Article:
Although in the current economy being unemployed feels like the worst thing in the world, researchers have found something even worse — being stuck in a bad job.
Australian National University researchers have found that, from a mental health perspective, you may be better off being unemployed rather than being in a bad job.
The work was undertaken by researchers from the Centre for Mental Health Research, led by Liana Leach, Ph.D.
Using data from the 20-year Personality and Total Health (PATH) Through Life Project, the team looked at the mental health effects of being in a “bad job” – a job with low security, high stress and little control. The results, Leach said, were significant.
“Our research had two main findings. First, we found that those in poor quality jobs had poorer mental health than those in good quality work. People who were in a bad job were five times more likely to be categorised as depressed and twice as likely to be categorised as anxious than those in good quality work.
“Second, over time, those who moved from being unemployed into poor quality work actually experienced a greater decline in their mental health than those who remained unemployed,” she said.
The study examined the effect of several adverse work conditions on an individual’s mental health, rather than looking at the effect of specific roles or occupations.
The researchers examined results from a national household survey conducted over seven years of more than 7,000 people living in Australia.
Job quality was graded based on four factors: stress and level of demand, amount of control employees said they had over their work, job security (or potential for a future) and whether or not the pay was fair.
After taking into account possibly confounding factors that could influence the findings, such as an individual’s age, gender, marital status and level of education, the mental health of unemployed individuals was on par with, or better than, the mental health of those with poor-quality jobs.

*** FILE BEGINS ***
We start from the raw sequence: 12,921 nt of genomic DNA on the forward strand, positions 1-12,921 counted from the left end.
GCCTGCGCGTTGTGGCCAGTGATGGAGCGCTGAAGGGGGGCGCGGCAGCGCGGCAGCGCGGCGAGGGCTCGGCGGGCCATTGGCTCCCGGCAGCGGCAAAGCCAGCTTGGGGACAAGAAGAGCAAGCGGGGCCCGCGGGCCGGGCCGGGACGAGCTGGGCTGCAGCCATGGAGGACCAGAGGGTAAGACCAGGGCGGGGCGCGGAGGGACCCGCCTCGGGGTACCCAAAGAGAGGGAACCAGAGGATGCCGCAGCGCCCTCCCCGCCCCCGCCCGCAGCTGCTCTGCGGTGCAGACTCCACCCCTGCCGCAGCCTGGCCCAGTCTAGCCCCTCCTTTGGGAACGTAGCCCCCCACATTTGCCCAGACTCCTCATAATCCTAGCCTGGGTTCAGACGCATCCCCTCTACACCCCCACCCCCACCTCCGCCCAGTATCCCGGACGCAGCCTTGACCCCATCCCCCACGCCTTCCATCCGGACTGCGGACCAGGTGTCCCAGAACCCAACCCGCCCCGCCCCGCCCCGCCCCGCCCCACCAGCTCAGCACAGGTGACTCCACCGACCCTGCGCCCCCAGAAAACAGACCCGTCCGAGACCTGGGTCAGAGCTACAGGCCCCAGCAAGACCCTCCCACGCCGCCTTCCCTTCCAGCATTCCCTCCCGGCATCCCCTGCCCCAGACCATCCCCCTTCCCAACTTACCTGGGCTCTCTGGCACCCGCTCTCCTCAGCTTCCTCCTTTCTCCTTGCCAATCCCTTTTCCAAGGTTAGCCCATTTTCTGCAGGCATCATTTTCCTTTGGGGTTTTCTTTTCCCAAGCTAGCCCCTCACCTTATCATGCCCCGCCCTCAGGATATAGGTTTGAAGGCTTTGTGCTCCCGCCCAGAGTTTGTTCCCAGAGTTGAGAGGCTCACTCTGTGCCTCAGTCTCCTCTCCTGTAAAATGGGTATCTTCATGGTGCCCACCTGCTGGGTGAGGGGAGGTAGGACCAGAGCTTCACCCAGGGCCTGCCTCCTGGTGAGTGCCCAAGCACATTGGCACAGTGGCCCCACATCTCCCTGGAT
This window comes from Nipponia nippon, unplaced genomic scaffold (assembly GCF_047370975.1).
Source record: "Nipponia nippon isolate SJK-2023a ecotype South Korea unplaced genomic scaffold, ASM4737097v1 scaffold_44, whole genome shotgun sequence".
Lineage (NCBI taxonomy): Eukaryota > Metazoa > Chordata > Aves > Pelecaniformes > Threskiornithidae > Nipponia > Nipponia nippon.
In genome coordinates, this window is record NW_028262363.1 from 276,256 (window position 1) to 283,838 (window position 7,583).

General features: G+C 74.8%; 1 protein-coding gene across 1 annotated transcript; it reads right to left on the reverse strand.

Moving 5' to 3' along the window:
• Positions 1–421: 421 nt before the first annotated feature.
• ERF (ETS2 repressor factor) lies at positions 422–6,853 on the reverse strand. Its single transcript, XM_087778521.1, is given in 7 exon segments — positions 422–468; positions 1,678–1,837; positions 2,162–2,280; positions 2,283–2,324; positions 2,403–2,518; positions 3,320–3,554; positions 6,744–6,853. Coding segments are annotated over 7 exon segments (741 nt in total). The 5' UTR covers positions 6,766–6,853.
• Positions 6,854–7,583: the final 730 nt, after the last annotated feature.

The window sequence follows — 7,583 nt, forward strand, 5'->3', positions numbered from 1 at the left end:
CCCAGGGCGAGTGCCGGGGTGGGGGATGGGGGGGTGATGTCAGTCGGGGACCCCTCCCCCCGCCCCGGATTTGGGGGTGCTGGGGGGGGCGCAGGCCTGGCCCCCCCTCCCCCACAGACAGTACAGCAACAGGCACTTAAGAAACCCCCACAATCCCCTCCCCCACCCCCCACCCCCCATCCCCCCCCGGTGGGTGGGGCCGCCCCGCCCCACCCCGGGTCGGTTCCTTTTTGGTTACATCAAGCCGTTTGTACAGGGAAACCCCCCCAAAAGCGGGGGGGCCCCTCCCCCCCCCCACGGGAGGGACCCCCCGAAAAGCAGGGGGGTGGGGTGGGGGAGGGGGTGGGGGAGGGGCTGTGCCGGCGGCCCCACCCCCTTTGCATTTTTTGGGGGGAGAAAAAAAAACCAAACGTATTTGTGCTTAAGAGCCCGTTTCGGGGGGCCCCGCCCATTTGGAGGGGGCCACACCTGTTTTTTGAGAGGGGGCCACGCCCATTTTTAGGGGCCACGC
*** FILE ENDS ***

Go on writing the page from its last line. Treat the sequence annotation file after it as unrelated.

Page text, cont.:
Those with the poorest-quality jobs showed a greater drop in mental health over time compared with those who were unemployed.
“In our study, a bad job, or poor quality job, was one where people perceived their job was insecure, perhaps because they were on a short-term contract or casual work, they had high job demands or a heavy workload, and they didn’t have much control over how they managed that workload. They also felt that it would be difficult to gain another similar job, suggesting they felt trapped in their current workplace,” said Leach.
The results indicate that, for employers, one of the keys to happy and mentally healthy employees is to keep an eye on these negative factors and work with staff to find solutions.
Leach said the study suggests it would be best for employers to be open to negotiation with employees about their work conditions – making sure employees have reasonable workloads and some control over how they manage this workload is likely to produce employees with better mental health.
“For their part, employees might like to negotiate with employers to see if they can make their workplace one that benefits their wellbeing and mental health.
“Everybody has moments in their jobs where it’s difficult and you’re not enjoying what you’re doing, but we hope this study helps to improve people’s workplace environments so that we can improve their mental health too,” said Leach.
Source: The Australian National University